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'I'm a male feminist but I tend to mask my views in front of my friends. Does it matter?'


Ask A Feminist is Stylist.co.uk's weekly column answering your questions on feminism, sexism and womanhood in a real-life, 21st Century context. Send your dilemmas to stories@stylist.co.uk and we'll get one of our brilliant panel of feminists to cast a discerning eye on the issue at hand. 

This week's question:

"I am a 30-year-old married man. When I’m with my wife, I fully support her feminist views, and I too hold them. But when I’m out with my friends, sometimes one of them will jokily make derogatory comments about women and I don’t say anything. I’ve also been known to join in when the chat turns to our wives nagging / tying us down, even though I don’t actually feel that way. Am I letting the side down?"

Katharine Busby

Katharine Busby

Feminist Katharine Busby says:

Your letter concerns me in many ways but the most pressing question I have for you is this: how do you manage day-to-day life without a backbone? (For clearly you are spineless).

I’m not suggesting you should be pulling out a Simone de Beauvoir tome over a pint, but you honestly claim to have feminist views and yet can’t manage to keep a hold of them beyond your front door? Do you think your wife agrees with you about important social issues and then immediately rejects them the minute she’s out of earshot? Exactly.

I do understand that it may be uncomfortable to confront a mate when he opts for some sexist ‘banter’ – but you do have options.

For one, you could think about the fact that you’ve made vows to your wife, rather than him. If he said this kind of thing in front of her, would you still be so slow to pull him up on it?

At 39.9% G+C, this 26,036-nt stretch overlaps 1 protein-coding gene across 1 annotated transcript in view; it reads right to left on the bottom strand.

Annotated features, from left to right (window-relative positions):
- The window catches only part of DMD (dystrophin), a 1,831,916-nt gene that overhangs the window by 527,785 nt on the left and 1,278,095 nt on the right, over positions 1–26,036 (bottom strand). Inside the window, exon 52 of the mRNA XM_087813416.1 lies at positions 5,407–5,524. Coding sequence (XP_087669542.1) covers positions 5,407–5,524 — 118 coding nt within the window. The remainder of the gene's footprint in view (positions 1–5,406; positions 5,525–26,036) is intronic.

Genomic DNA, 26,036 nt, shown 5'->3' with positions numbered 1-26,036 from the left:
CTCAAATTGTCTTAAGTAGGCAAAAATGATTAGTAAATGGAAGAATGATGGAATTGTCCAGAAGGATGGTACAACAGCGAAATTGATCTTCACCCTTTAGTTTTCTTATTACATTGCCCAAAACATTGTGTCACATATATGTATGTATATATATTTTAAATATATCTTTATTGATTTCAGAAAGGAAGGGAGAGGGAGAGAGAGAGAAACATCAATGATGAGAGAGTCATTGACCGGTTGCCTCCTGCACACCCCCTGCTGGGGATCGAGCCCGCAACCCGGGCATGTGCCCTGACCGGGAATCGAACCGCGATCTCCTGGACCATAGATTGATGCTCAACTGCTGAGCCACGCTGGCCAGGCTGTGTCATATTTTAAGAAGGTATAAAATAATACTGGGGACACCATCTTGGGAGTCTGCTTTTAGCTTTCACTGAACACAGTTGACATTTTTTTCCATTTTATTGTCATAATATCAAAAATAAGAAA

Feminist views... not welcome on a boys' night out?

There’s no need for a full-scale argument but a gentle “Come on, now, mate, that’s a bit much” is enough to show you disagree. Alternatively, maybe a ‘pal’ who starts this sort of mindless jeering could be slowly but certainly phased out of your ‘friends I want to hang out with’ group. You may be surprised to find that others in your circle are similarly weak-willed as you and are grateful to not have the ringleader about to confuse their little minds and lead the poor loves astray.

As for actually joining in with the whole eye-rolling, “Oh-that-ball-and-chain” chatter, here’s an idea: why don’t you not?

For pity’s sake, you even admit to not believing what you’re saying.

I do remember a time when friends (male and female) would go along with a conversation to fit in, to look kind of cool, to not be seen as awkward or difficult. I remember that time with difficulty, however, because it was when I was about 13 years old. You are 30! You’ve been an adult for 12 years. So here’s something surprising for you to hear: it’s OK for you to have your own opinions... I know, isn’t that something?

You really don’t have to be standing on your soap box all day shouting at your friends, telling them their opinions are wrong (again, they can have their opinions, you can have yours).

But while it has already come some way, feminism still has a long, long way to go and if even those who claim to hold its values dear to them can’t resist a bit of peer pressure, it makes that road even longer.

So, yes, you are letting the side down but, without too much drama, you can probably help prop it up again.

What do you think? If we call ourselves feminists, do we have a duty to stand up for our views, no matter the context? Or should we be free to express ourselves as we please, without adhering to an internal standard of moral guidelines? Let us know your thoughts in the comments section below. 



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